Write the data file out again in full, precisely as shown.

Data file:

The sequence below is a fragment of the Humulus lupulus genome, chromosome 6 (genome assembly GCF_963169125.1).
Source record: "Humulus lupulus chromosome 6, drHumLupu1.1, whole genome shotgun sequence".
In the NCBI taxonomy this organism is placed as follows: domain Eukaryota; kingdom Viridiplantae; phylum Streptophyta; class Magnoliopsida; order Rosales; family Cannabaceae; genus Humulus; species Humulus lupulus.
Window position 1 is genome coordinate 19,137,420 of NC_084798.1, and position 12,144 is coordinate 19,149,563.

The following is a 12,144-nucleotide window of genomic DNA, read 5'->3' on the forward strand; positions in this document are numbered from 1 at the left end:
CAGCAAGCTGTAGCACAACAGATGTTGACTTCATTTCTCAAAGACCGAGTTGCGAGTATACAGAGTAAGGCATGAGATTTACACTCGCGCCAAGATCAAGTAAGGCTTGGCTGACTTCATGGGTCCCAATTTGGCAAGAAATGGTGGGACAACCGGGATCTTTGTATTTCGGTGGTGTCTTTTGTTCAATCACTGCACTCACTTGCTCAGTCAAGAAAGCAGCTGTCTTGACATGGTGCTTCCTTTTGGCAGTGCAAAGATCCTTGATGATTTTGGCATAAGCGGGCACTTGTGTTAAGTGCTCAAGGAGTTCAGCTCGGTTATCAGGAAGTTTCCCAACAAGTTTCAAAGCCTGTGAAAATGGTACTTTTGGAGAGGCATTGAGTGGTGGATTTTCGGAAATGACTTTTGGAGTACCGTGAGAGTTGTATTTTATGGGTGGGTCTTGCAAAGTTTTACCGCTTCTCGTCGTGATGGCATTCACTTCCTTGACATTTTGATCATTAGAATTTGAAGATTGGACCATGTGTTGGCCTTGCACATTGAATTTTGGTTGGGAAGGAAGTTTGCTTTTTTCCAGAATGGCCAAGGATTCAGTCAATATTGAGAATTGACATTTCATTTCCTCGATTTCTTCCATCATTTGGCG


The sequence below is a fragment of the Humulus lupulus genome, chromosome 6 (genome assembly GCF_963169125.1).
Source record: "Humulus lupulus chromosome 6, drHumLupu1.1, whole genome shotgun sequence".
In the NCBI taxonomy this organism is placed as follows: domain Eukaryota; kingdom Viridiplantae; phylum Streptophyta; class Magnoliopsida; order Rosales; family Cannabaceae; genus Humulus; species Humulus lupulus.
Window position 1 is genome coordinate 19,137,420 of NC_084798.1, and position 12,144 is coordinate 19,149,563.

The following is a 12,144-nucleotide window of genomic DNA, read 5'->3' on the forward strand; positions in this document are numbered from 1 at the left end:
CAGCAAGCTGTAGCACAACAGATGTTGACTTCATTTCTCAAAGACCGAGTTGCGAGTATACAGAGTAAGGCATGAGATTTACACTCGCGCCAAGATCAAGTAAGGCTTGGCTGACTTCATGGGTCCCAATTTGGCAAGAAATGGTGGGACAACCGGGATCTTTGTATTTCGGTGGTGTCTTTTGTTCAATCACTGCACTCACTTGCTCAGTCAAGAAAGCAGCTGTCTTGACATGGTGCTTCCTTTTGGCAGTGCAAAGATCCTTGATGATTTTGGCATAAGCGGGCACTTGTGTTAAGTGCTCAAGGAGTTCAGCTCGGTTATCAGGAAGTTTCCCAACAAGTTTCAAAGCCTGTGAAAATGGTACTTTTGGAGAGGCATTGAGTGGTGGATTTTCGGAAATGACTTTTGGAGTACCGTGAGAGTTGTATTTTATGGGTGGGTCTTGCAAAGTTTTACCGCTTCTCGTCGTGATGGCATTCACTTCCTTGACATTTTGATCATTAGAATTTGAAGATTGGACCATGTGTTGGCCTTGCACATTGAATTTTGGTTGGGAAGGAAGTTTGCTTTTTTCCAGAATGGCCAAGGATTCAGTCAATATTGAGAATTGACATTTCATTTCCTCGATTTCTTCCATCATTTGGCG